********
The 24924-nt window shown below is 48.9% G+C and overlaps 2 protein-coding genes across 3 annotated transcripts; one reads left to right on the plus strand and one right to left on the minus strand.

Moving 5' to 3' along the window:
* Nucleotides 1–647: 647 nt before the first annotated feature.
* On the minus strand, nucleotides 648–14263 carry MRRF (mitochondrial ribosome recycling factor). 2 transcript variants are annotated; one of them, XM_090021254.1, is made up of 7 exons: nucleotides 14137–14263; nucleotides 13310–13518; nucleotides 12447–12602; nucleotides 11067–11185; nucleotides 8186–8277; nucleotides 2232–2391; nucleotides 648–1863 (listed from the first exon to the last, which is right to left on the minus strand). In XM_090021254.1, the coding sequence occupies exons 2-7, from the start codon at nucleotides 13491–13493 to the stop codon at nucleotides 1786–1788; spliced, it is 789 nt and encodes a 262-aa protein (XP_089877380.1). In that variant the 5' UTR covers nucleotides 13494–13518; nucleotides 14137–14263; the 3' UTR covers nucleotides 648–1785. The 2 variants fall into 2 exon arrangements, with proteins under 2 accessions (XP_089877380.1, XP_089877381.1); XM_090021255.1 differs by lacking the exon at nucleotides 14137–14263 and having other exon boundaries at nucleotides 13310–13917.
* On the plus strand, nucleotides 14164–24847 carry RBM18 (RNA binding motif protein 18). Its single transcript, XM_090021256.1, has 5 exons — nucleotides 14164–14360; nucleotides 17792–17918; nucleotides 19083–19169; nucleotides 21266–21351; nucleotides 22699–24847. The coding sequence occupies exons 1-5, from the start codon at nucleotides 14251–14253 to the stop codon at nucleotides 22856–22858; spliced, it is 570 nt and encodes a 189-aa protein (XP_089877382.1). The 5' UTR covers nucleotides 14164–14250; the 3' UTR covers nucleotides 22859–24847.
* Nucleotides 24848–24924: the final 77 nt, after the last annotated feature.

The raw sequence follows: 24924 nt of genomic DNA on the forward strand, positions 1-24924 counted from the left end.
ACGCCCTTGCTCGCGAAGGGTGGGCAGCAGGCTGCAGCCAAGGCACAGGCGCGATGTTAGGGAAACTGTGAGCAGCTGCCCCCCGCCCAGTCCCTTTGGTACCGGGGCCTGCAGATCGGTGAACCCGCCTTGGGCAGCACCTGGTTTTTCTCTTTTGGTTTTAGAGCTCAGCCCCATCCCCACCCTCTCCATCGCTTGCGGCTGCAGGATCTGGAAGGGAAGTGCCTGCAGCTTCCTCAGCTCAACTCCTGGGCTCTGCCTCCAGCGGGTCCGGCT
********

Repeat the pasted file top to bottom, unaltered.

The 24924-nt window shown below is 48.9% G+C and overlaps 2 protein-coding genes across 3 annotated transcripts; one reads left to right on the plus strand and one right to left on the minus strand.

Moving 5' to 3' along the window:
* Nucleotides 1–647: 647 nt before the first annotated feature.
* On the minus strand, nucleotides 648–14263 carry MRRF (mitochondrial ribosome recycling factor). 2 transcript variants are annotated; one of them, XM_090021254.1, is made up of 7 exons: nucleotides 14137–14263; nucleotides 13310–13518; nucleotides 12447–12602; nucleotides 11067–11185; nucleotides 8186–8277; nucleotides 2232–2391; nucleotides 648–1863 (listed from the first exon to the last, which is right to left on the minus strand). In XM_090021254.1, the coding sequence occupies exons 2-7, from the start codon at nucleotides 13491–13493 to the stop codon at nucleotides 1786–1788; spliced, it is 789 nt and encodes a 262-aa protein (XP_089877380.1). In that variant the 5' UTR covers nucleotides 13494–13518; nucleotides 14137–14263; the 3' UTR covers nucleotides 648–1785. The 2 variants fall into 2 exon arrangements, with proteins under 2 accessions (XP_089877380.1, XP_089877381.1); XM_090021255.1 differs by lacking the exon at nucleotides 14137–14263 and having other exon boundaries at nucleotides 13310–13917.
* On the plus strand, nucleotides 14164–24847 carry RBM18 (RNA binding motif protein 18). Its single transcript, XM_090021256.1, has 5 exons — nucleotides 14164–14360; nucleotides 17792–17918; nucleotides 19083–19169; nucleotides 21266–21351; nucleotides 22699–24847. The coding sequence occupies exons 1-5, from the start codon at nucleotides 14251–14253 to the stop codon at nucleotides 22856–22858; spliced, it is 570 nt and encodes a 189-aa protein (XP_089877382.1). The 5' UTR covers nucleotides 14164–14250; the 3' UTR covers nucleotides 22859–24847.
* Nucleotides 24848–24924: the final 77 nt, after the last annotated feature.

The raw sequence follows: 24924 nt of genomic DNA on the forward strand, positions 1-24924 counted from the left end.
ACGCCCTTGCTCGCGAAGGGTGGGCAGCAGGCTGCAGCCAAGGCACAGGCGCGATGTTAGGGAAACTGTGAGCAGCTGCCCCCCGCCCAGTCCCTTTGGTACCGGGGCCTGCAGATCGGTGAACCCGCCTTGGGCAGCACCTGGTTTTTCTCTTTTGGTTTTAGAGCTCAGCCCCATCCCCACCCTCTCCATCGCTTGCGGCTGCAGGATCTGGAAGGGAAGTGCCTGCAGCTTCCTCAGCTCAACTCCTGGGCTCTGCCTCCAGCGGGTCCGGCT